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Future proofing home/making smart with technology

Discussion in 'General DIY' started by Fordy81, 4 Apr 2019.

  1. Fordy81

    Fordy81

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    Wasn't quite sure where to put this!

    Basically we are moving in to a new house probably next month and it all needs updating. While floorboards are up and walls not plastered, I was thinking about how to 'future proof' the house.

    I guess smart homes are just the way things are going whether I like it or not, so what can I do?

    I don't really have much clue but I'm always hearing about Nest, and Ring and smart appliances.

    What would everyone else do? Ethernet cables and sockets into every room, especially bedrooms? Is that such a thing?

    Basically I'm trying to get a grip of what might need to be hidden to make things easier of the coming years!

    Thanks very much

    Read more: https://www.diynot.com/diy/threads/...g-smart-with-technology.521001/#ixzz5k7ZPa3Z6
     
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  3. Tigercubrider

    Tigercubrider

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    always a tricky one as the technology you're talking about may not have been built yet.
    When my mate did something similar by the time he was ready to use it, the tech had moved on.

    ensuring that some ducts exist with string runs in them that allow access across rooms without lifting the floor would help.
     
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  4. foxhole

    foxhole

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    Think the effort and money required out ways any benifits.
     
  5. stealthwolf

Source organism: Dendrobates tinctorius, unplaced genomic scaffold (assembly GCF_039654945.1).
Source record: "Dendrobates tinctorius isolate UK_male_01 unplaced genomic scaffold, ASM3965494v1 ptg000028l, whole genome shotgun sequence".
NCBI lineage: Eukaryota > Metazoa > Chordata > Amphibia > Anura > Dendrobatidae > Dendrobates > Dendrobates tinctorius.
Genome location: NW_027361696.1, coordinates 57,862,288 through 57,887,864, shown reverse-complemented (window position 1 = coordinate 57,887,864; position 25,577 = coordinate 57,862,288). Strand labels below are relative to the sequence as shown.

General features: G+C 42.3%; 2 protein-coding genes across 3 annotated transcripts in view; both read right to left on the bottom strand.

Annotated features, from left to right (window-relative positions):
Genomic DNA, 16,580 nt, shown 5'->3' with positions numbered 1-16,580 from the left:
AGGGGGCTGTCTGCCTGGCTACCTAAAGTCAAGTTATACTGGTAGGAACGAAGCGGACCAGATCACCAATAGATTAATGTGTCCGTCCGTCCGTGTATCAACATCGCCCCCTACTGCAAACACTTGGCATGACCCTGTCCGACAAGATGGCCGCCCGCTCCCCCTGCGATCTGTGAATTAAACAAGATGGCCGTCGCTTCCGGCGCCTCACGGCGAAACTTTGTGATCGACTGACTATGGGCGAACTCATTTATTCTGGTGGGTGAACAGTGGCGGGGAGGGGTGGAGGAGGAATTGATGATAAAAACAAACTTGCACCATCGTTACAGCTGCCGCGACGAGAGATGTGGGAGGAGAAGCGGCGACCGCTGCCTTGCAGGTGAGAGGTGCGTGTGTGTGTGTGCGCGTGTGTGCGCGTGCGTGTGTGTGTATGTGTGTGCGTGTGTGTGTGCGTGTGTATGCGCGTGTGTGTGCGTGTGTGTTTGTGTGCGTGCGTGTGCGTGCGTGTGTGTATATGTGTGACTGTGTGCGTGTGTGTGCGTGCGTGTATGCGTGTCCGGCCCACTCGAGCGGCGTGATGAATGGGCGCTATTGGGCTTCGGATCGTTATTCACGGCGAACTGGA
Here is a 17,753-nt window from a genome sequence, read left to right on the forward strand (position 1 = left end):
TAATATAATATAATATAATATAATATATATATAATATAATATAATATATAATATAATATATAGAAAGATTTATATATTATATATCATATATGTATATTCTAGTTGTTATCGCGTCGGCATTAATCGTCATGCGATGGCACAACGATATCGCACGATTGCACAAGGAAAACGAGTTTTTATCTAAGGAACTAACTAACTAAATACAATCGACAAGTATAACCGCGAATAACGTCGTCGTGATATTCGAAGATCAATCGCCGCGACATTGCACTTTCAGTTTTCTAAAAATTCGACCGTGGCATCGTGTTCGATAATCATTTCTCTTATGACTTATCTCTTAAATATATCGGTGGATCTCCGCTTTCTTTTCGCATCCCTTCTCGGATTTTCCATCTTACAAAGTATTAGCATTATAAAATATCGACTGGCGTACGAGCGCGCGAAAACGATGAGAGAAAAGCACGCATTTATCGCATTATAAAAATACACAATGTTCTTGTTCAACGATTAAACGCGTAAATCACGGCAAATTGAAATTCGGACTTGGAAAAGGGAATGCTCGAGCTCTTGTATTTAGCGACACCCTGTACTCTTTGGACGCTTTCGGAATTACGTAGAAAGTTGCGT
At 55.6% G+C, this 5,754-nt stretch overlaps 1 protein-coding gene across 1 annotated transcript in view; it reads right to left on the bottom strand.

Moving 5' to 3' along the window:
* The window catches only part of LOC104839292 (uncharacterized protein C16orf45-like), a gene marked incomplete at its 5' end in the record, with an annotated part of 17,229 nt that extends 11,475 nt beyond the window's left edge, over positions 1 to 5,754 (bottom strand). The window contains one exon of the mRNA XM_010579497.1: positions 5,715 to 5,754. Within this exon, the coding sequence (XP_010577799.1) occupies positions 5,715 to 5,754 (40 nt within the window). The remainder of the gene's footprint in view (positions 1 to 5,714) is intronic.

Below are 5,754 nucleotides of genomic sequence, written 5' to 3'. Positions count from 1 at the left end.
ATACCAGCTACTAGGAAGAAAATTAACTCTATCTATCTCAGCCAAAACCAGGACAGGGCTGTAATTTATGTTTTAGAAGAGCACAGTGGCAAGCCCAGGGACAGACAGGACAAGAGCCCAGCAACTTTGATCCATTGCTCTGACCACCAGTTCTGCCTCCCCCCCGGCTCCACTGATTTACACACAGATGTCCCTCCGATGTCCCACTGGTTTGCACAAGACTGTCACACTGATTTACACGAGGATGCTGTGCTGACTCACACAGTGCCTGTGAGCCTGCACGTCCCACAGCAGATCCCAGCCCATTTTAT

stealthwolf

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    A lot of the smart devices are wireless so ethernet cable not needed as much. Depending on wifi strength and signal in the house, I'd consider at least one upstairs ethernet port for an additional router. Wireless boosters are about but can be a bit hit-an-miss. Definitely more power sockets per room.

    If I were to buy my current house now and be able to rip it up, I'd ramp up the number of power sockets in each room (bedrooms have 1 single or double socket only), as well as put in ethernet sockets to reduce gaming lag. I'd also put in wiring for security cameras and alarms or just get them fitted now.
     
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  6. Fordy81

    Fordy81

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    Thanks. Completely forgot about CCTV. Ethernet upstairs is going to be a must I think. Two kids, god knows how many appliances connected.
     
  7. foxhole

    foxhole

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    Have over 30 devices in the home , all but 2 use WiFi without any major problems .
     
  8. bernardgreen

    bernardgreen

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    Avoid wireless and use cable as much as you can

    When you neighbour upgrades their system with a booster you may find your WiFi is compromised by his increased power. So you have to install a booster. His system is then compromised by your increased power and he gets anothe booster...... War of the boosters.
     
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  9. Chud

    Chud

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    I'd run some cat6 cable from a convenient central point (needs power, under stairs etc) to about 3 or 4 points in the house - I'd also consider making a cable access point on the outside so that you can hook up a garden office without too much trouble.